Via a video message, President Michel Aoun assured world leaders that despite internal or international challenges, the new Lebanese government, formed this month, “would win the confidence of the people and the international community”.
As successive crises “exploded simultaneously” over the past two years, Lebanon has experienced its most difficult times, according to the president.
âIndeed, the financial and economic policies adopted for decades and based on the profit-based model, in addition to the corruption and waste resulting from mismanagement and lack of accountability, had pushed Lebanon into an unprecedented financial and monetary crisis that led to an economic crisis. stagnation, a stifling livelihood crisis and rising rates of unemployment, migration and poverty, âAoun said.
However, he informed the Assembly that the government is committed to carrying out its urgent financial and economic reforms; fight against corruption; and establish a safety net plan.
The president also noted that Lebanon relies on the international community to fund vital projects aimed at revitalizing the economy, creating jobs and helping the nation recover from “corruption crimes”.
Impacts of the Syrian War
Regional wars have also contributed to the country’s crises, particularly that in Syria, which has caused the influx of more than 1.5 million people into Lebanon.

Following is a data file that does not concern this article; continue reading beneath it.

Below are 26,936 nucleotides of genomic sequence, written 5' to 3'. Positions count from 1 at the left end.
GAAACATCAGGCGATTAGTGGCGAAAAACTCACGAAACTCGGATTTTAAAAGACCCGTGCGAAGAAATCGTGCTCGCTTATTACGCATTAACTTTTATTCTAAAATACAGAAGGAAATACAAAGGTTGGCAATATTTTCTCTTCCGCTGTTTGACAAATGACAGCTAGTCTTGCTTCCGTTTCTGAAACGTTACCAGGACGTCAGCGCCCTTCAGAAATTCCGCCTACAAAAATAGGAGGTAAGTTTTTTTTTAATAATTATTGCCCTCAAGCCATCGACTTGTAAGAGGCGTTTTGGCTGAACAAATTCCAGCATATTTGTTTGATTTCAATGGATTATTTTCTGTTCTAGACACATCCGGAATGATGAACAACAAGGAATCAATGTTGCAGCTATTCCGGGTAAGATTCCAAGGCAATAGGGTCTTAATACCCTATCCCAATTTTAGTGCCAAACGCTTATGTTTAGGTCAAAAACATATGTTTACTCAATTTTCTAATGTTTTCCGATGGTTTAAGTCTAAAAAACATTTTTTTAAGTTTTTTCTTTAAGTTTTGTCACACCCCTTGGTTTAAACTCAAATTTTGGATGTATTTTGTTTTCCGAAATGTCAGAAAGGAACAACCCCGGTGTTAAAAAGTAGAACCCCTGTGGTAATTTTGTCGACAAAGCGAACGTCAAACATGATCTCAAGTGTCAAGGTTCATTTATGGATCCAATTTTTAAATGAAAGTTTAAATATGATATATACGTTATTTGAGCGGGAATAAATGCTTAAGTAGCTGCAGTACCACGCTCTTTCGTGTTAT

He painted a picture of the economic, social, health and security “catastrophic results” of displacement, calling on the international community to help ensure the safe return of the displaced.
south of the border
The president reiterated Lebanon’s position to reject other Palestinian refugees, “on the basis of the need to find a solution to the Palestinian question”.
He also drew attention to “persistent Israeli threats” as Lebanon’s “main concern”, while highlighting Jerusalem’s efforts to search for oil and gas in the disputed area at the sea borders.
President Aoun condemned attempts to transgress the borders of the Exclusive economic zone and demanded that indirect negotiations for the demarcation of the southern maritime borders be resumed in accordance with international law.
The repercussions of the coronavirus
Repercussions of COVID-19[female[feminine pandemics were âexponentially largerâ in Lebanon because they exacerbated an already fragile economy; a health sector struggling with a shortage of drugs, medical supplies and fuel; and a human flight of doctors and nurses who migrated for economic reasons.
To date, the country’s immunization rate has reached 30 percent and the president said, “We are striving to exceed the target of 40 percent by the end of the year.”
Beirut explosion, one year later
In the midst of these crises, the catastrophic explosion of the port of Beirut further aggravated the suffering.
“Today, more than a year later, our capital continues to be calm and gloomy, as it remains a disaster city“, he said.
Describing international solidarity as “commendable”, he stressed that Lebanon is investigating the causes and circumstances of the explosion and has made numerous arrests.
In conclusion, President Aoun declared: “as Lebanon tries tenaciously to forge its way towards recovery, it relies on international solidarity to achieve its goals”.
Read the full statement here.